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Author Topic: Article on Moneyweb re Emigration  (Read 908 times)

greenfamily

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Article on Moneyweb re Emigration
« on: March 24, 2007, 04:10:20 pm »

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Hi All, Food for thought

 To emigrate or not?
Former Citadel chairman now business coach Louis Fourie on a question he often fields.

Louis Fourie*
22 March 2007

"I am 31 years of age, married and the father of two toddlers.  We are in the process of considering emigration.  Your advice?"

I would argue that emigration is the last of the three most important decisions you'll ever have to make in life. The first being deciding upon a life partner and the second, assuming the responsibility of raising a child.

You may have compelling personal reasons for wanting to leave South Africa, and as they are probably intellectually and emotionally well recited, it will be difficult for another person to convince you of alternatives.  My advice is, therefore, limited to five simple, yet honest considerations - considerations that normally only surface as practicalities after settling on the other side.   It is in fact advice that is relevant to any global citizen who considers emigration.

Make sure the underlying motivation for moving to another country doesn't move with you.  Many fundamentally disgruntled people with ‘unhappy' mindsets or relationships end up in other countries, to start their search for personal fulfillment afresh.  If anything, emigration puts pressure on your level of personal happiness - it doesn't necessarily enhance it.

Understand that you inherit a cultural barrier for as long as you live.  It may seem like a trivial consideration from a distance, but you leave the associations and images of your roots behind forever.  You won't be able to express the same sophistication, sincerity and humour in the nuances of your mother tongue.  These will not be replaced by those of the new culture, as the smells and colours of our origin are established when we intellectually develop as children.  Research shows that most expats have to eventually go as far as to simplify their thinking to contain the gap between their outward personality and their self image.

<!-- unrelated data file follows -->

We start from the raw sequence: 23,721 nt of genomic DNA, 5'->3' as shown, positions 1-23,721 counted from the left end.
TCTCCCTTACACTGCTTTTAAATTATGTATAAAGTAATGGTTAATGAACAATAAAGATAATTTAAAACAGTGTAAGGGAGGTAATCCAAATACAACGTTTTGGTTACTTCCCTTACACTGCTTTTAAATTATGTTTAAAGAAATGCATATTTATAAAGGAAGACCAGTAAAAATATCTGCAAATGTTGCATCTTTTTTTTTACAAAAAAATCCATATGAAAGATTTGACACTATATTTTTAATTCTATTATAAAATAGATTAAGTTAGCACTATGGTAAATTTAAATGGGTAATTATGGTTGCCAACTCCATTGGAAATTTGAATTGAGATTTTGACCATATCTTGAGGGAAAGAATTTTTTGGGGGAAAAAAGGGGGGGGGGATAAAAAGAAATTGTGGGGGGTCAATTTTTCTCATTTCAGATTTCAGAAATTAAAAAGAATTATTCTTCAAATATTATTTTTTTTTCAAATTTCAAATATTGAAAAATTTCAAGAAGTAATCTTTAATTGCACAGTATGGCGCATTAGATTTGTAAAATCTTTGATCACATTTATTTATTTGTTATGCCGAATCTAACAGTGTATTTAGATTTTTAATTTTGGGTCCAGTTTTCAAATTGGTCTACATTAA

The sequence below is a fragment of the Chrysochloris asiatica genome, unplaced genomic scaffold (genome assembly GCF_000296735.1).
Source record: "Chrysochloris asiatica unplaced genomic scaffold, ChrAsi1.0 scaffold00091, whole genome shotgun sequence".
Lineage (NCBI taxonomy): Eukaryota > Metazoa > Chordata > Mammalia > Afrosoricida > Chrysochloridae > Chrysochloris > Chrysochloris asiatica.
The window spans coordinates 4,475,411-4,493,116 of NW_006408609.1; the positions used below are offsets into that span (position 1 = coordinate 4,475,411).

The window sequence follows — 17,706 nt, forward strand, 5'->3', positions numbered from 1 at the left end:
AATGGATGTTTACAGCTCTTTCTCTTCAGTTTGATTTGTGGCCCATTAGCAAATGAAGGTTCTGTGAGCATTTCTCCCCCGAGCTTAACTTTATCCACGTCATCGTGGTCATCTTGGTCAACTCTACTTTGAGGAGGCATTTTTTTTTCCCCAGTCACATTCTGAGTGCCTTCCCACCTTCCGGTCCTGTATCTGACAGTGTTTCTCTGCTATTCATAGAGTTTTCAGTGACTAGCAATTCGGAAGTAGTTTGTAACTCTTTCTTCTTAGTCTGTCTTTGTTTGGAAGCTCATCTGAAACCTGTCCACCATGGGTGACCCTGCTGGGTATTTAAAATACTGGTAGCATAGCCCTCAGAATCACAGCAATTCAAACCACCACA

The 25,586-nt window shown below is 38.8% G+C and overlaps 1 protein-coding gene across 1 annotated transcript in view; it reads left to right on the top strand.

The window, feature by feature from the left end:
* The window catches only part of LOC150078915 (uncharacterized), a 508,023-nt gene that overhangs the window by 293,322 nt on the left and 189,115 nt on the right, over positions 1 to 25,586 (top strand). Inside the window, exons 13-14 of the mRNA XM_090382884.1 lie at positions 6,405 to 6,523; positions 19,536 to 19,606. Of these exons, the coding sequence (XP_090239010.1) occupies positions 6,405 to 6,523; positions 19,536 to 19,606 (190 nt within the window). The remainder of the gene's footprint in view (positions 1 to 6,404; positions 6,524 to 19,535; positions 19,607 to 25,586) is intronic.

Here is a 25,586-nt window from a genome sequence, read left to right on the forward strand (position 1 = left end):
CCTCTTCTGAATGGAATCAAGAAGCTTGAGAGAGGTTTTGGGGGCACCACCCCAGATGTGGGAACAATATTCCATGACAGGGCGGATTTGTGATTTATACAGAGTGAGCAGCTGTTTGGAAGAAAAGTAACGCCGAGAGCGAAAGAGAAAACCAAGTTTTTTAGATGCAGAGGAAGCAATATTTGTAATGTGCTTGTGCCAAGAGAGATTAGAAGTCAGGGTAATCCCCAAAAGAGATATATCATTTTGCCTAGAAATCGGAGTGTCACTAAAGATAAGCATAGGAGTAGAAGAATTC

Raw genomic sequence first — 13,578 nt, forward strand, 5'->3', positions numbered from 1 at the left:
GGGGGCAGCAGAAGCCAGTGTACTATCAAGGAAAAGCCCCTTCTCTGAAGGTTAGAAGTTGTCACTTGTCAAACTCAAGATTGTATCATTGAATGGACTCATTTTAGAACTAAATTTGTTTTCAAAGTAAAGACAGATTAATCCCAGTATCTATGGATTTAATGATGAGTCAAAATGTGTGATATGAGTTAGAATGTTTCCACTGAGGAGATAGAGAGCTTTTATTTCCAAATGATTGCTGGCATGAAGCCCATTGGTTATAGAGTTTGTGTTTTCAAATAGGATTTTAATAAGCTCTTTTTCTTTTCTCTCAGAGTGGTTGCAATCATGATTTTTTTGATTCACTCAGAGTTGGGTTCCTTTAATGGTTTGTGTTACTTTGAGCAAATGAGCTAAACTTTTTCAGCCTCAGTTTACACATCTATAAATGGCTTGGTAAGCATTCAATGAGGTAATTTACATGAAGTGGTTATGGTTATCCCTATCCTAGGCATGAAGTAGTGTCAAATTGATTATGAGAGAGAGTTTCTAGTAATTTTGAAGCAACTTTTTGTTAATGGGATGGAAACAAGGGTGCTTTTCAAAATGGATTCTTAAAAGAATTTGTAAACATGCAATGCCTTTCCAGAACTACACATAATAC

You will have to make peace that most of the friendships of your youth will stay behind on the African continent.  You will meet many new associates and make new friends - but most unconditional friendships are established in the first 25 years of your life.  Distance is not good for close relationships.

Your family will, therefore, become your closest personal relationship domain in your new world of being an ‘ex-South African'.  All four of you will be subject to unforeseen strain.  Overcoming your minority status implies becoming closer as a family.  Make sure you leave South Africa with a strong family - and a personal commitment to keep it strong.

Be careful when you ask ex-South Africans for advice.  Although there are many people who have embraced their new futures with a pioneer spirit, focusing on their futures and not dwelling on the past, there are even more who couldn't come to terms with the fact that South Africa was, at best, just a part of their problem.  As it is often impossible for them to turn their decision around without dire consequences, they have become cynical, serious people and are dangerous advisers to someone in your position.
You are about to make a decision of great magnitude.  Emigration is about much more than moving to another address.  It is about deciding upon a new home - a place where you will raise your kids.  It's fine to be emotional when you make the call, but be equally pragmatic and open-minded in all your considerations.

Since retiring as Citadel's chairman, Louis Fourie invests his time in executive coaching. He applies his mind to other issues online at http://www.thelogicfilter.com/


 

Offline Nolan

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Re: Article on Moneyweb re Emigration
« Reply #1 on: March 24, 2007, 10:47:32 pm »
I read this in the Citizen yesterday, good advice, but pretty biased. The answer is a generic one that works for other, normal, countries. Not for SA.

No mention of considering crime, education, AA, BEE, corruption, and the list goes on....
« Last Edit: March 24, 2007, 10:49:19 pm by Nolan59 »

SA Going to NZ Advice Forum

Re: Article on Moneyweb re Emigration
« Reply #1 on: March 24, 2007, 10:47:32 pm »